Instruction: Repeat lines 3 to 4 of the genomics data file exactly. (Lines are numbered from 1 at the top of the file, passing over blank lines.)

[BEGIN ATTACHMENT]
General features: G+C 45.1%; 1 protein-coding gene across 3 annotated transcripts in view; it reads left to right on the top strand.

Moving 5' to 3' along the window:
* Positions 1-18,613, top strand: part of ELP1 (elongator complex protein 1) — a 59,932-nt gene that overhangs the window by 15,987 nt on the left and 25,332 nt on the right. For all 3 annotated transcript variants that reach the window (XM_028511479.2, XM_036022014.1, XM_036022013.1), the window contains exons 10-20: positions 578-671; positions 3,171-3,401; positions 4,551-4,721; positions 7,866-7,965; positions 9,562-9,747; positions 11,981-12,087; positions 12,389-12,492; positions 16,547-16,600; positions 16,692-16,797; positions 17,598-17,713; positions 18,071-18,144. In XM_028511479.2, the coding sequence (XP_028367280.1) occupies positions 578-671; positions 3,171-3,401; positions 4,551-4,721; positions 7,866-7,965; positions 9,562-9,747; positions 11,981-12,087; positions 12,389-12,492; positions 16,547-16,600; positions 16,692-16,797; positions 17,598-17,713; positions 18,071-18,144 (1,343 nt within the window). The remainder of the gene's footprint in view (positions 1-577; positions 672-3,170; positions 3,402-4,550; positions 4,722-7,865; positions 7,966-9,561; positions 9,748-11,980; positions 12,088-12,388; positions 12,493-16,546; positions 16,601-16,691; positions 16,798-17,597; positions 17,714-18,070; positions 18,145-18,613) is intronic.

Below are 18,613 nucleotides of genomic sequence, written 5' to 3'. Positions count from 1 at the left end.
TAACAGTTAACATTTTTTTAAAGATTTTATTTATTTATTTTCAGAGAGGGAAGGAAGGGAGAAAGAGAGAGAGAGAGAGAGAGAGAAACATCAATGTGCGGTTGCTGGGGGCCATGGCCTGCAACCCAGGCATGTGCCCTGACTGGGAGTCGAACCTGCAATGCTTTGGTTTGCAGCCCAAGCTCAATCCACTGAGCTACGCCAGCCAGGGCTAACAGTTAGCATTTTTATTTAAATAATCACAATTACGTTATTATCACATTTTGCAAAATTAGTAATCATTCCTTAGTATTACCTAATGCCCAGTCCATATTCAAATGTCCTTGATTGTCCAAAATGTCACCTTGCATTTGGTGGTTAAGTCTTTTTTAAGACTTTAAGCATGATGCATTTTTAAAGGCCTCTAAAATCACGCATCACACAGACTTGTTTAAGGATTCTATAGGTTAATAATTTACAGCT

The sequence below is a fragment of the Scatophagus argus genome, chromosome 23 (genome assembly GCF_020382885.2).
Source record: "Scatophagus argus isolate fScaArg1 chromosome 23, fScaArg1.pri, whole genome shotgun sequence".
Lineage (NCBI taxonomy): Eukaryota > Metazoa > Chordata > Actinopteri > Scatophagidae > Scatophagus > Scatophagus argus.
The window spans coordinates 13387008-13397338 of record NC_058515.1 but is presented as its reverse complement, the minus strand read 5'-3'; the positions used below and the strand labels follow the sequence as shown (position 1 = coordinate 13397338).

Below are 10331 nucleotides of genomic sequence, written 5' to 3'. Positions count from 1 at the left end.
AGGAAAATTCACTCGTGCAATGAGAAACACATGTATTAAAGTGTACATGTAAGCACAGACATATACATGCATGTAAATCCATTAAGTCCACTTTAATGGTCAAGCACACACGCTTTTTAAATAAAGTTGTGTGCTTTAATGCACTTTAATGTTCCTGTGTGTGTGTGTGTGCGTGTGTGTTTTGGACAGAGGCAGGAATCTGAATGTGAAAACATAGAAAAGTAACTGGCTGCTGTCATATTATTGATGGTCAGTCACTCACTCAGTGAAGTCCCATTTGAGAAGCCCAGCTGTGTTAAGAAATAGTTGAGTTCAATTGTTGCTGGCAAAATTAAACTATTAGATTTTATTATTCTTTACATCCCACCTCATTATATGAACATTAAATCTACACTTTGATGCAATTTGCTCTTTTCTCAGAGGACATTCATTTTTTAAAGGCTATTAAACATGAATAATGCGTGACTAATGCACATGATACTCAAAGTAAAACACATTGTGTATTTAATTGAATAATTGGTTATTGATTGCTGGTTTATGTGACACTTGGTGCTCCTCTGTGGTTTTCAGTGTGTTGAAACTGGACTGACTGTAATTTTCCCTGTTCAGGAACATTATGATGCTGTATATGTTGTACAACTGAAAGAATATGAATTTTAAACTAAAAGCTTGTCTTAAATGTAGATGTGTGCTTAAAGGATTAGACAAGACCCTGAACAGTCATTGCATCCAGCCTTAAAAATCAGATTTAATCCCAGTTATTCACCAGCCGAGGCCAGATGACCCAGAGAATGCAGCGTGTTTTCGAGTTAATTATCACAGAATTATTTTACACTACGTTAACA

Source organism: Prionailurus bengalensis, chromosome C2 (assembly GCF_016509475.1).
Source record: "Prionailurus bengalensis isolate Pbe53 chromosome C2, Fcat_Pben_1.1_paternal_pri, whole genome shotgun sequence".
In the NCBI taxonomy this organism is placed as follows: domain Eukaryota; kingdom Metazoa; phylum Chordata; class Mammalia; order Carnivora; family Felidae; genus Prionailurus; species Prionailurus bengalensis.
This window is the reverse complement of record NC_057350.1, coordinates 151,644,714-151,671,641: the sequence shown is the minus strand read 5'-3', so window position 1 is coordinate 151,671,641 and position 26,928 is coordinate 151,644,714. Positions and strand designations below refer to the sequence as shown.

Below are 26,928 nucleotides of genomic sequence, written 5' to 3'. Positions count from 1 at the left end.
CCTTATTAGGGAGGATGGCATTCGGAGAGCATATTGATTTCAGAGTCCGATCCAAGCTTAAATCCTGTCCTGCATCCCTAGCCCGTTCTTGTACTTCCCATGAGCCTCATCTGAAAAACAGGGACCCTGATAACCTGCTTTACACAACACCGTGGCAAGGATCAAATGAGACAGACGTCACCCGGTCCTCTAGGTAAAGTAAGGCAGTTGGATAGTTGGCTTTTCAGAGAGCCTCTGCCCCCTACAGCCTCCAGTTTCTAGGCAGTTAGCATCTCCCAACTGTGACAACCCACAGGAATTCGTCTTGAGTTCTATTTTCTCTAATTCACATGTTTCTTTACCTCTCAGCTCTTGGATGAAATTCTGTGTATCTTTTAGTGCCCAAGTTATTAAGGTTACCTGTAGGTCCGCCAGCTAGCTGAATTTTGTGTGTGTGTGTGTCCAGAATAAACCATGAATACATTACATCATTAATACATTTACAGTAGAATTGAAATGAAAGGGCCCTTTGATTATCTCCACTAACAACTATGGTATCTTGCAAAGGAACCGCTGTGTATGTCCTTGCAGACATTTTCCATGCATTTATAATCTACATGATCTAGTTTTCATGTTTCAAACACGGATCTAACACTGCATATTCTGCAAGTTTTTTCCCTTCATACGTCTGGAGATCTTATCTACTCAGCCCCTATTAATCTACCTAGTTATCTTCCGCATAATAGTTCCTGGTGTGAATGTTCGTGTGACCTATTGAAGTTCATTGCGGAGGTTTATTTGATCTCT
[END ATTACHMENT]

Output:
* Positions 1-18,613, top strand: part of ELP1 (elongator complex protein 1) — a 59,932-nt gene that overhangs the window by 15,987 nt on the left and 25,332 nt on the right. For all 3 annotated transcript variants that reach the window (XM_028511479.2, XM_036022014.1, XM_036022013.1), the window contains exons 10-20: positions 578-671; positions 3,171-3,401; positions 4,551-4,721; positions 7,866-7,965; positions 9,562-9,747; positions 11,981-12,087; positions 12,389-12,492; positions 16,547-16,600; positions 16,692-16,797; positions 17,598-17,713; positions 18,071-18,144. In XM_028511479.2, the coding sequence (XP_028367280.1) occupies positions 578-671; positions 3,171-3,401; positions 4,551-4,721; positions 7,866-7,965; positions 9,562-9,747; positions 11,981-12,087; positions 12,389-12,492; positions 16,547-16,600; positions 16,692-16,797; positions 17,598-17,713; positions 18,071-18,144 (1,343 nt within the window). The remainder of the gene's footprint in view (positions 1-577; positions 672-3,170; positions 3,402-4,550; positions 4,722-7,865; positions 7,966-9,561; positions 9,748-11,980; positions 12,088-12,388; positions 12,493-16,546; positions 16,601-16,691; positions 16,798-17,597; positions 17,714-18,070; positions 18,145-18,613) is intronic.

Below are 18,613 nucleotides of genomic sequence, written 5' to 3'. Positions count from 1 at the left end.